Kwakiutl: The Kwakiutl Indians not only inhabit the Pacific Northwest, Alaska and up into Vancouver Island in British Columbia, they also live as far south as northern California. However, they are not the only tribes that inhabit these areas. Their Kwakiutl ceremonies are done in February.Their beliefs go back before their people even existed. They believe that the world was ruled by animals such as bears,wolves, seals, ravens, bees (I know it’s an insect really!), owls and the killer whale. All of these animals are believed to have super powers, who generously gave someof these powers to humans, who are the ancestors of the Kwakiutl today.The winter ceremony season is when they acknowledge and reaffirm their connection with the supernatural world. This is done by performing dances or tseka (see Hamatsa Dance below). This dance is done by performers who are dressed in strips of cedar bark and wear ornately carved masks that are designed in such a way to evoke the spirits. The actual dance movements are to illustrate characters and incidents from Kwakiutl mythology.The midwinter ceremonies also include feasts. The favorite dishes served during this ceremony are salmon, salal berries, cranberries, huckleberries, blackberries, soapberries and crabapples. (Note: The soapberries are whipped up into some kind of froth and not served as whole berries.) Some of the traditional serving dishes of the past (that were used for these foods) were so elaborately carved that they have become valuable and can now be seen in museum collections.Just as important as the buffalo was to the Plains Indians, the salmon was just as important to the tribes of the Northwest. Each year, salmon was caught in great numbers and were the staple of the Native American diet.Kwakiutl legend says that the salmon were supernatural beings who lived in their own villages under the sea. They had their own ceremonies and rites which were passed on to the Kwakiutl ancestors. We all know that the salmon swim against the current on the inland waterways to spawn. These annual “runs” upstream are the reason the salmon have become a symbol of extraordinary power and perseverance. The Kwakiutl people have a First Salmon Ceremony. When the first salmon is caught it is cleaned ceremoniously, then placed on a mat or bed of fern leaves. It is welcomed with a prayer of thanks and promised good treatment. Then the bones and entrails are wrapped in the mat and thrown back into the river where it was caught. This is done so that its soul can return to its village and tell the other supernaturals that the Kwakiutl remember them and have been very respectful to them and treated them well. The salmon is then carried home by a selected group from the tribe, which is usually children, women only or the family of the fisherman who caught the first salmon. It is then roasted and eaten.Edgard Allen Poe wasn’t the only one who felt the raven had some supernatural power. The Kwakiutl believe that it was the raven with the supernatural powers who placed the sun, moon and stars in the sky. The raven also put the salmon in the rivers and all the fish in the sea. The raven also gave the Pacific Coastal Native Americans fire and water and the foods they eat. The raven also had the power to turn himself into anything he wanted to be. Because of this skill, they felt the raven also loved to trick people by changing shape and form.Folklorists have collected numerous long stories called “The Raven Cycle” about this supernatural being. During the midwinter ceremonies, tribal leaders and shamans (those who serve as intermediaries between the natural and supernatural worlds) often wear raven masks.The raven is also important to other Indian tribes. Its image can be found on the crest of the Tlingit and Haida of southeastern Alaska.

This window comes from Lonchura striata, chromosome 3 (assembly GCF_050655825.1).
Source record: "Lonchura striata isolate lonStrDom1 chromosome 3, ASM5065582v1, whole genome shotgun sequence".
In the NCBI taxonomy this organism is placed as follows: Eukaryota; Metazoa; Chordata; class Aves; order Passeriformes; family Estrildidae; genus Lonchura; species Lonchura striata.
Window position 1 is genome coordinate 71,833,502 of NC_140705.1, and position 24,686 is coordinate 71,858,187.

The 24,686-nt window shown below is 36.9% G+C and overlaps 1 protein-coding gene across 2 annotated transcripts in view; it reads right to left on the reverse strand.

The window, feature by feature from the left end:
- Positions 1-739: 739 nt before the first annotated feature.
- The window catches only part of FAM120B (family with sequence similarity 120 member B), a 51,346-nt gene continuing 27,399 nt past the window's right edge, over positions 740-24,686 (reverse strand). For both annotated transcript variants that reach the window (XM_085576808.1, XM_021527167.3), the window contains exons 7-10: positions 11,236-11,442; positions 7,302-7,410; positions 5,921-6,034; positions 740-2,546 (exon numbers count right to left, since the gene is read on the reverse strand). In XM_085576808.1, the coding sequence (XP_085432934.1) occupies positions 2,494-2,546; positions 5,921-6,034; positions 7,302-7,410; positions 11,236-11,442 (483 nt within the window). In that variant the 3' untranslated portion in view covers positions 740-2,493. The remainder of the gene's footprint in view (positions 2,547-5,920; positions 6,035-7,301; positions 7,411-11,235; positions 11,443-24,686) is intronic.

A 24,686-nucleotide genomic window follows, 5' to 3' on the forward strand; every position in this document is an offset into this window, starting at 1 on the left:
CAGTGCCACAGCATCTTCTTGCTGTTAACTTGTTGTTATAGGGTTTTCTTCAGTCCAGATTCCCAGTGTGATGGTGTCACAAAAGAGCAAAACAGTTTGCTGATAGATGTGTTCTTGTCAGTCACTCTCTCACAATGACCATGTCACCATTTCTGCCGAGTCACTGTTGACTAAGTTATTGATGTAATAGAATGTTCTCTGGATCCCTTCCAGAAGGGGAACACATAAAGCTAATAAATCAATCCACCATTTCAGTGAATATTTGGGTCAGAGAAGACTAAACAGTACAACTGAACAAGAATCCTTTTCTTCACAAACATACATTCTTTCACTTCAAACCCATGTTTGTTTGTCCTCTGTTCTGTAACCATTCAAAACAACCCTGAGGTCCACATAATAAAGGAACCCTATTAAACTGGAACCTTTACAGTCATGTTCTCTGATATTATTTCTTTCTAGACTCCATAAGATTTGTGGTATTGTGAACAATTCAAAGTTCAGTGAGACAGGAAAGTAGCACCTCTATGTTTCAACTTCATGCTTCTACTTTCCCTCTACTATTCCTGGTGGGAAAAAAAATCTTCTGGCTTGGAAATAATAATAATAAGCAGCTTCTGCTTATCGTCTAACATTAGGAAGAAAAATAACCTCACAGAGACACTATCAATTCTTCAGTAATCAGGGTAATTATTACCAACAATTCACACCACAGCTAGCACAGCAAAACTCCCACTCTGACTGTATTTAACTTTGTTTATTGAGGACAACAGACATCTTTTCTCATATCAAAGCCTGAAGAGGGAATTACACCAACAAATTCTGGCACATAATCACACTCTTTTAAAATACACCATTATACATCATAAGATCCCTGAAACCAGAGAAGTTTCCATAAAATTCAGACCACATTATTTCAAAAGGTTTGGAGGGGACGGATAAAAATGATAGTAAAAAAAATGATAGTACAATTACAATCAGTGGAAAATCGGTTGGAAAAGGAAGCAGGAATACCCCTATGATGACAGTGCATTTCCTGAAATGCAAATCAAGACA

Of all the dances performed, the Hamatsa Dance is the most important. This dance is performed by members of the Cannibal Society, considered the most prestigious of the secret societies for which initiation rites are held during this period also. Members must undergo special training and long periods of withdrawal from normal society. By doing this, they are bestowed the power of the Cannibal Spirit.The Hamatsa Dance has magical effects, ghostly calls and wild behavior. The dancers wear stylized masks. The most outstanding mask is that of the black and red Fool Dance. This mask has a huge nose and threatens audience members. Occasionally the dancer wearing this mask will throw stones at the audience to make sure they behave.